The culmination of nearly a decade's worth of research, Dale Carpenter's Flagrant Conduct tells the story of Lawrence v. Texas, the landmark 2003 case holding that bans on "sodomy" violated.
One of the plaintiffs challenging the constitutionality of the Affordable Care Act doesn't the government has the authority to compel her to purchase health insurance. Rather, she would prefer that.
I have a piece for the Prospect that, among other things, argues that making "immutability" a major factor in whether a classification should be subject to heightened scrutiny is anachronistic:.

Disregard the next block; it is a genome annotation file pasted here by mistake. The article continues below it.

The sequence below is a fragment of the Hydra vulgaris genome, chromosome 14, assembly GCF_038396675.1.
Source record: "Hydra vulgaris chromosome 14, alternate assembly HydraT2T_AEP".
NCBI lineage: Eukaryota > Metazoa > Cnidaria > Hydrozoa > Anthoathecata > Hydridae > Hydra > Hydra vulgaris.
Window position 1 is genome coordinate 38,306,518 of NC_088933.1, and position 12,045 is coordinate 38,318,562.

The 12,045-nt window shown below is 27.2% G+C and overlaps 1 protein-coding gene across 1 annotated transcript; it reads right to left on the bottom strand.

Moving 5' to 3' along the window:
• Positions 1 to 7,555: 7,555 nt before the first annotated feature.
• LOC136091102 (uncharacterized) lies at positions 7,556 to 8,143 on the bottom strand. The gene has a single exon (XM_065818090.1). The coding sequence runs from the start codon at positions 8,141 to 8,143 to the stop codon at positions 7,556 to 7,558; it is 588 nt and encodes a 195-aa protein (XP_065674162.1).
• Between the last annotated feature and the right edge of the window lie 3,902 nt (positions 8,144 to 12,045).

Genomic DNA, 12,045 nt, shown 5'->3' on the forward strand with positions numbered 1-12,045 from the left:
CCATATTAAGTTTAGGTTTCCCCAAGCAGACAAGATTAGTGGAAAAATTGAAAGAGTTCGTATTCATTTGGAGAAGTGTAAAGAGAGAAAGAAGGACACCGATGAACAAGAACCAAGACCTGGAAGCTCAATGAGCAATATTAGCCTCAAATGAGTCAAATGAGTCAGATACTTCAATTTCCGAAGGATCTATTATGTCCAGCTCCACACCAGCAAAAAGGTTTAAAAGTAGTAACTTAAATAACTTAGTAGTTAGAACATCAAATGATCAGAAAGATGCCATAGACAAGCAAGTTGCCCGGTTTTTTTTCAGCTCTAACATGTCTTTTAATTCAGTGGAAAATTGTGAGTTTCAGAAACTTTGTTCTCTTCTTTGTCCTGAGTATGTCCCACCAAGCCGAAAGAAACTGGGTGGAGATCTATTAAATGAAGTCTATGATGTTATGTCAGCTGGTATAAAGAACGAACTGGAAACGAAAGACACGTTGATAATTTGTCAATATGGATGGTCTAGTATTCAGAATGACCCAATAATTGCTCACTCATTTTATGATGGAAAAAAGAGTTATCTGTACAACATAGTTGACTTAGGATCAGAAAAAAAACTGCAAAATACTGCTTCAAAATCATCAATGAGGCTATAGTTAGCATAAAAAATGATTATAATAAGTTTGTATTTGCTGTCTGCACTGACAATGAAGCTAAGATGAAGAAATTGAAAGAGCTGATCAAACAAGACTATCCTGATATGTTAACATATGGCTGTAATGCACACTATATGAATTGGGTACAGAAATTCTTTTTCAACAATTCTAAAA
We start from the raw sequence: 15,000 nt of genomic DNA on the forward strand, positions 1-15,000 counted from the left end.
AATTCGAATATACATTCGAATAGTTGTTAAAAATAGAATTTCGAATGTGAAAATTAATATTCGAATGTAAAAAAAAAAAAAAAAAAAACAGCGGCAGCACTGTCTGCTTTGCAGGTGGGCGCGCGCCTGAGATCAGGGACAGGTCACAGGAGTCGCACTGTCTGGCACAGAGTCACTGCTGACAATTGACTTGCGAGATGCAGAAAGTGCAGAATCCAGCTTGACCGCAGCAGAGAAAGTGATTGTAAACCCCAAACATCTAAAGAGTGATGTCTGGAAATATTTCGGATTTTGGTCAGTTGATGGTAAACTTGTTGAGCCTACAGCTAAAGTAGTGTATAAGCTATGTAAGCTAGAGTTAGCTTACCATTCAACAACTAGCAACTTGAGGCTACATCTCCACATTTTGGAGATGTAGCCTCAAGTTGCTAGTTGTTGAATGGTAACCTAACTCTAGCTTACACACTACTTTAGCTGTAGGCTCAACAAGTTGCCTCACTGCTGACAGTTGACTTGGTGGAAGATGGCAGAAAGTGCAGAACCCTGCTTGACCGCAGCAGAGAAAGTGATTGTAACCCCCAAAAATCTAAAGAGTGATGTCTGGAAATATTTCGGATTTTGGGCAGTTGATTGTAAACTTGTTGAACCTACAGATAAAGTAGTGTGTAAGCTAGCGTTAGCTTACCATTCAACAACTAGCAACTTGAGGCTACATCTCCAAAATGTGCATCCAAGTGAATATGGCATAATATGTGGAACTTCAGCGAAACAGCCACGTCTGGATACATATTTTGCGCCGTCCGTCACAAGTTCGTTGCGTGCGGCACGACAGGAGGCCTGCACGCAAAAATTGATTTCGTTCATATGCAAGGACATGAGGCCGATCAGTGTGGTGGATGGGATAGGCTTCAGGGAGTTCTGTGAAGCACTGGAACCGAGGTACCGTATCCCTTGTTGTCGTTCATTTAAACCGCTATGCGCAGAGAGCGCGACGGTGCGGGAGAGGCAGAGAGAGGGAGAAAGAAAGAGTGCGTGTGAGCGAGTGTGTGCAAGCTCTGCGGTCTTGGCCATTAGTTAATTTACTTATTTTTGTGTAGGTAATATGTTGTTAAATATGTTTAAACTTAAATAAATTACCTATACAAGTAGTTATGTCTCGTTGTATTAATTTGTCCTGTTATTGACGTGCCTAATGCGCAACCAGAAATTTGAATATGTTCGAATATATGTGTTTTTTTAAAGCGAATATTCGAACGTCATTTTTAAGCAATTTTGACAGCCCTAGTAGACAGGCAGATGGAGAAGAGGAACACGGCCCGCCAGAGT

I would like to buck the conventional wisdom, but I agree with everybody that the grant of cert in Fisher v. UT Austin is almost certainly the end of affirmative.
Stop it, you're killing me: The federal courts are being reshaped by the Obama presidency, thanks to the disinclination of senate Republicans to block appointees. If by "disinclination" you mean.
With respect to how Kennedy is likely to rule on the Prop 8 case, a few additional points. First, in response to Murc here, I should make it clear what.
Like a majority -- although not all -- commentators, I think that Reinhardt's narrow opinion striking down Prop 8 was probably represented the right way to proceed: Still, Reinhardt's decision.
I have some follow-up thoughts to the GPS surveillance decision handed down by the Supreme Court earlier this week. The first major takeaway from the case is that Sonia Sotomayor.